A Turkish Private Equity Web Log

In an effort to cover the Turkish Private Equity Industry - for the promotion of Entrepreneurship, the private equity asset-investment model, and the communication thereof.

Turkey's New Light Bulb, and the OECD's Grim Innovation/Patent Report

It seems Professor Hilmi Volkan Demir of Bilkent University has something to be proud of. He and his research students were able to develop white light generated from using nanocrystal hybridization on a light emitting diode (LED), with tunable color properties. Apparently, this is the first time this has been done. An article highlighting this (no pun intended) was published in the Journal of Nanotechnology.

According to an article in the TDN, international interest has started coming in. With Turkish universities and government funding being a guarded and bureaucratic source for innovation in Turkey, it is difficult to tell where this may be heading, but it does give hope that the steering of Turkey's young minds may be breaking free in the right direction. The acid test will be continued management and success of future proposals, and hopefully we will see further spinouts. Then maybe all the money being spent on Technoparks may start to payoff.

Alternate Source: Todays Zaman (Turkish researchers challenge Edison’s light bulb)


But here is where I turn to some bad news about patents just released by the OECD, again the story courtesy of the TDN.
"Turkey's patent applications to the Triadic Patent Families increased by 700 percent between the years 1990 and 2003. However, with seven applications (up from one application in 1999), Turkey ranked at the bottom of the OECD patent index with Portugal and Slovakia."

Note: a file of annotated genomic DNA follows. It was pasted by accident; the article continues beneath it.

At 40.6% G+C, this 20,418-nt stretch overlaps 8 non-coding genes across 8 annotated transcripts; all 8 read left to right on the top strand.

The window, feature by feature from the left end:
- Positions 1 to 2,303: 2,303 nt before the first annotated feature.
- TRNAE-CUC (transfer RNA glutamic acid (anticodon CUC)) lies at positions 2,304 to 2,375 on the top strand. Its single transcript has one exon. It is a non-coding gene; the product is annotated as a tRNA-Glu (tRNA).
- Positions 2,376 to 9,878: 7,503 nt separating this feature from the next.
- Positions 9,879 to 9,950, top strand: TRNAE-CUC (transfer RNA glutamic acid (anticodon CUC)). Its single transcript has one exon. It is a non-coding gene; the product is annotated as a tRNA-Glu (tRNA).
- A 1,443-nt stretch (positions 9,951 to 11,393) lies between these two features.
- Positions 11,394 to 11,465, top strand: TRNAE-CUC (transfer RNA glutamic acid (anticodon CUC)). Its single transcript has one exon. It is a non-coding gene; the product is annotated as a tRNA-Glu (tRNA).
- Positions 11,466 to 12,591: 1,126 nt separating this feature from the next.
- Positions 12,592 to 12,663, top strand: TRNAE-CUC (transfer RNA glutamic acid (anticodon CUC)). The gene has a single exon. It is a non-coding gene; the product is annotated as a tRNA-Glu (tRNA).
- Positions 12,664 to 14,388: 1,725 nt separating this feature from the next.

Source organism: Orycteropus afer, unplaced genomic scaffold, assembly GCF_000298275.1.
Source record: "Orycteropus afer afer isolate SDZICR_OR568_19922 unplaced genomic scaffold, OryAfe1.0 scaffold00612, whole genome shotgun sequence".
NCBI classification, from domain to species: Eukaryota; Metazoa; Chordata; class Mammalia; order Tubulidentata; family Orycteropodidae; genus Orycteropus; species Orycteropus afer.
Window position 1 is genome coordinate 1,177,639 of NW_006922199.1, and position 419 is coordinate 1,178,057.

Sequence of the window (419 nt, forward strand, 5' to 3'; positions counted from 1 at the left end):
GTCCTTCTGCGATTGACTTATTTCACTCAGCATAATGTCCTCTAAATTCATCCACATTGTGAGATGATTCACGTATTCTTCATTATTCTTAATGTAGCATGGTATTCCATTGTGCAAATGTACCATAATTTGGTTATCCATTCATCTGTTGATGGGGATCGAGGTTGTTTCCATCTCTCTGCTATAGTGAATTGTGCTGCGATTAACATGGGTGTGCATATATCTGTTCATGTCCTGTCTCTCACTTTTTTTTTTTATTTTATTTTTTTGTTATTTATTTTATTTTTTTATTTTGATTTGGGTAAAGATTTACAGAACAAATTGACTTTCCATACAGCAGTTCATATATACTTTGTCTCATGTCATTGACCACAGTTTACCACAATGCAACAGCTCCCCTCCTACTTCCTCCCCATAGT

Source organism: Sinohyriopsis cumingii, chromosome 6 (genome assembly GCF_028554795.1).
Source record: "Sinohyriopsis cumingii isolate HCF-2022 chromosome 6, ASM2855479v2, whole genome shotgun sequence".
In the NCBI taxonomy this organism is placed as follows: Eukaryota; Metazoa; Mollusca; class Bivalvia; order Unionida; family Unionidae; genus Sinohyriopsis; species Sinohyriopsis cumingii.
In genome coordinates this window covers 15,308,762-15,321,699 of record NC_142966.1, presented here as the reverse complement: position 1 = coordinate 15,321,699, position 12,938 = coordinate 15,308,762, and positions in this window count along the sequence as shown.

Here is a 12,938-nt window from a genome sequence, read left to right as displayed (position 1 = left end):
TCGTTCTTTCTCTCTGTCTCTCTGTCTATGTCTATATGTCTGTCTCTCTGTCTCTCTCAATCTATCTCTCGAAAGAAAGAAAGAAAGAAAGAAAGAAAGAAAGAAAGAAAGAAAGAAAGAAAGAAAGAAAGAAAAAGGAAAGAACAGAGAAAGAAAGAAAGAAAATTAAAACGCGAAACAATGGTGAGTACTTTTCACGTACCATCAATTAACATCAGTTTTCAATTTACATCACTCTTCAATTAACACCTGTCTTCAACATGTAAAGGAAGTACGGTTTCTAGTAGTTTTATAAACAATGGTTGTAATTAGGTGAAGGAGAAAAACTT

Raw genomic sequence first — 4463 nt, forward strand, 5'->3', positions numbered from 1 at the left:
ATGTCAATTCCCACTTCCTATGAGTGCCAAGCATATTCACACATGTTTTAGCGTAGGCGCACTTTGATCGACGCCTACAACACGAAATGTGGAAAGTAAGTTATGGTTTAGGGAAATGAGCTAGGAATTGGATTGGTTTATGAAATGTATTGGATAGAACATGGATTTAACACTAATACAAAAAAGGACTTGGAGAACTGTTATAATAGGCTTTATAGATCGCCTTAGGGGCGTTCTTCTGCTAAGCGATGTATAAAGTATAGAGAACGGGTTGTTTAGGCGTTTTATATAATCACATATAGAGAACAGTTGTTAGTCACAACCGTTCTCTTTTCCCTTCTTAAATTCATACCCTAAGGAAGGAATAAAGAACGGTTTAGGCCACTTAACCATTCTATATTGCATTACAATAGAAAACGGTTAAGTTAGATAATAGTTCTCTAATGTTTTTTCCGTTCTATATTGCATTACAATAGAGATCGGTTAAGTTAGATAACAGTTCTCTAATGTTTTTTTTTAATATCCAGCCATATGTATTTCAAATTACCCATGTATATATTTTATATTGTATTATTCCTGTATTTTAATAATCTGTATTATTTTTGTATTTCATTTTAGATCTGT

This is astounding that a country with a population of 72 million people has this record of innovation. Something needs to be done to the educational system in order to stimulate more creativity (are any politicians listening?).

I also cringe when I see such reports from Capital Magazine listing the top innovative firms of Turkey (Turkish link). 142 CEOs were surveyed by IBM Turkey, Capital and Ekonomist Magazines for the report and the winners, announced in April, were Arçelik, Turkcell and Petrol Ofisi. What ever happened to two guys in a garage? Research and development departments and their perspective budgets aside, the results shouldn't really be suprising considering who were asked the questions. What do you think - where does Turkey's innovation really exist?

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Posted @ 00:29   0 Comments
Incubation or Corporate Venturing: E-mbrio Releases Incubation Results
Long ago, I shared my thoughts in a post on the founding and dealflow of E-mbrio by Teknoloji Holding (The Long Tail of Venture Capital). I slated it as an incubator based out of the confines of Teknoloji Holding, and applauded the establishment of such a firm and have waited patiently for any results.

Well, recently, I took a look at Embrio's website for any news. Apparently, after 650 applications, 1 company, SuperTeklif was chosen. Founder Murat Serdar Ozyasar presented his idea to the E-mbrio team. E-mbrio's subsidiary, DataProfil A.S, developed the sales and marketing process where SuperTefklif was repositioned as Turkey’s “first web-based authorized marketing platform", while E-mbrio developed the software and design.

But for Teknoloji Holding, has E-mbrio become a full-fledged incubator or merely a creative spin on rolling out an innovative business development platform for investing in young entrepreneurs with great ideas, taking some risks and building a portfolio? Either way, corporate venturing is a great way to spur innovation, but still hold on to control of company resources. For an overview of corportate venturing, according to Altassets analysis of the PWC and NVCA Money Tree Report, 2nd quarter corporate VC investment reached a level that has not been seen since 2002.

Just recently, I also spoke about the issues that a Turkish incubator needs to face (Is Turkey ready for Incubators?). Does an independently-founded incubator stand a chance? Or should we really be comparing E-mbrio to the likes of corporate venture capital giants such as Siemens Venture Capital, Ericcson, IBM and Cisco (as seen in the left sidebar)? Teknoloji Holding may not have the clout of these behemoths, but you can't blame them for trying. Also, we must not forget the latest trends that we are seeing in the establishment of: